Russia’s new target is clear —to conquer the entire Donbas region and occupy Ukraine’s Sea of Azov coast, at the very minimum. Russia’s military command needs to take drastic steps.

Enter Dvornikov. His experience in creating and commanding novel and motley, but very brutal, formations in Syria is at once a signal of Russian desperation and willingness to go much further — the use of cluster munitions against crowds of civilians at the railway station in Kramatorsk on April 8, killing at least 57, came just as the general was appointed and is likely to be a harbinger of events in the coming weeks.

The general will now seek to incorporate Russian mercenaries, first and foremost the notorious Wagner Group, as well as local Donbas and Crimea conscripts who can be used as cannon fodder against Ukraine’s forces; local separatist militias; Syrian, Chechen, and South Ossetian recruits (though some have refused to fight), and even potentially Donbas and Russian prisoners and criminals.

Ukrainian intelligence reported on April 10 that Russia was conscripting previously exempt men in the occupied districts of Donetsk and Luhansk, and that males were being conscripted on the streets. British Defence Intelligence reported on the same day that Russia was also stepping up efforts to recruit in Moldova’s breakaway region of Transnistria.

He will hope that these ragtag units will integrate with the now quite reluctant regular Russian forces, in order to boost their numbers and morale. It is unlikely that Dvornikov’s integrated force groupings will ultimately win against Ukraine’s much more disciplined and professional force. Such a hybrid task force, however — effectively a suicide squad-type formation by design and function — will inevitably engage in even more extreme acts of terror and atrocities against the local population, as was the case of Syria during and after Dvornikov’s tenure.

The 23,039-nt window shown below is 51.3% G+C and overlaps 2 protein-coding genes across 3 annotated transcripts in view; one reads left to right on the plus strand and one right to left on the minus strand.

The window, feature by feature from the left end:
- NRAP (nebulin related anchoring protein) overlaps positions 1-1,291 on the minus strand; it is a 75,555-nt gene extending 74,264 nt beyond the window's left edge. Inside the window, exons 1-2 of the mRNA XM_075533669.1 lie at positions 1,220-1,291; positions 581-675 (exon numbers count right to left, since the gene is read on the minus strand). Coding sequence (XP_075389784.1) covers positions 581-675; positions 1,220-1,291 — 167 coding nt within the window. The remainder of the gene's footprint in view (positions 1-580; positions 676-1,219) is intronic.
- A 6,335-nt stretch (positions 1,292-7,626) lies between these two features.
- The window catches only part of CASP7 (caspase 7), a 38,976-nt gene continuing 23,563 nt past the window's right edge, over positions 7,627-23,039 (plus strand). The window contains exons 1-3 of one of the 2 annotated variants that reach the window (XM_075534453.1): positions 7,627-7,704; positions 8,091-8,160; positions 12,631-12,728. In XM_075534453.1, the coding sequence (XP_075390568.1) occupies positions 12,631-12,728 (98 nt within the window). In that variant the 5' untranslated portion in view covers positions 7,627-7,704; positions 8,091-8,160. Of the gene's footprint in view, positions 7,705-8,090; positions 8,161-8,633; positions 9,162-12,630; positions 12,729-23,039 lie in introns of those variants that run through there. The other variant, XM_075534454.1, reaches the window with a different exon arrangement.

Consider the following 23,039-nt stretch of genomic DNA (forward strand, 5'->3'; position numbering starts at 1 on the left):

In other words, they will be expected to kill civilians to grind down the Ukrainian population’s willingness to fight on, while being wholly expendable in the eyes of their own commanders.

Their work on the ground will be paired with indiscriminate shelling, from Russia’s formidable artillery systems, and manned and missile attacks — much like Russia’s Syrian tactics in reducing urban centers of resistance like Homs and Aleppo to ruins, destroying every aspect of civilized life like water and sanitation systems, food distribution and hospitals, all designed to sap the morale of enemy fighters and citizens alike. It is a grim prospect for much of Eastern and Southern Ukraine. Ukrainian leaders are already briefing that the war’s next chapter will look like World War II, with its massed mechanized assaults and artillery bombardments.

NATO and the US couldn’t be at a more critical juncture in their decision-making cycle as they consider the delivery of more advanced and heavier weapons to Ukraine. The Western democracies must act swiftly to prevent yet another round of mass murder and atrocities against civilians. The time has come; this is not the moment to hesitate.

Mark Voyger is a Non-resident Senior Fellow with the Transatlantic Defense and Security Program at the Center for European Analysis (CEPA.) He is also Director of the Master’s Program in Global Management and Associate Professor of International Security at the American University Kyiv. He was Special Advisor for Russian and Eurasian Affairs to US Army Commander Europe in Germany from 2017–2018 and Cultural Advisor and Senior Russia Expert at NATO’s Allied Land Command in Izmir, Turkey (2013 – 2017.)

* Gen. Dvornikov’s article in Russian Military-Industrial Courier was originally translated by Mark Voyger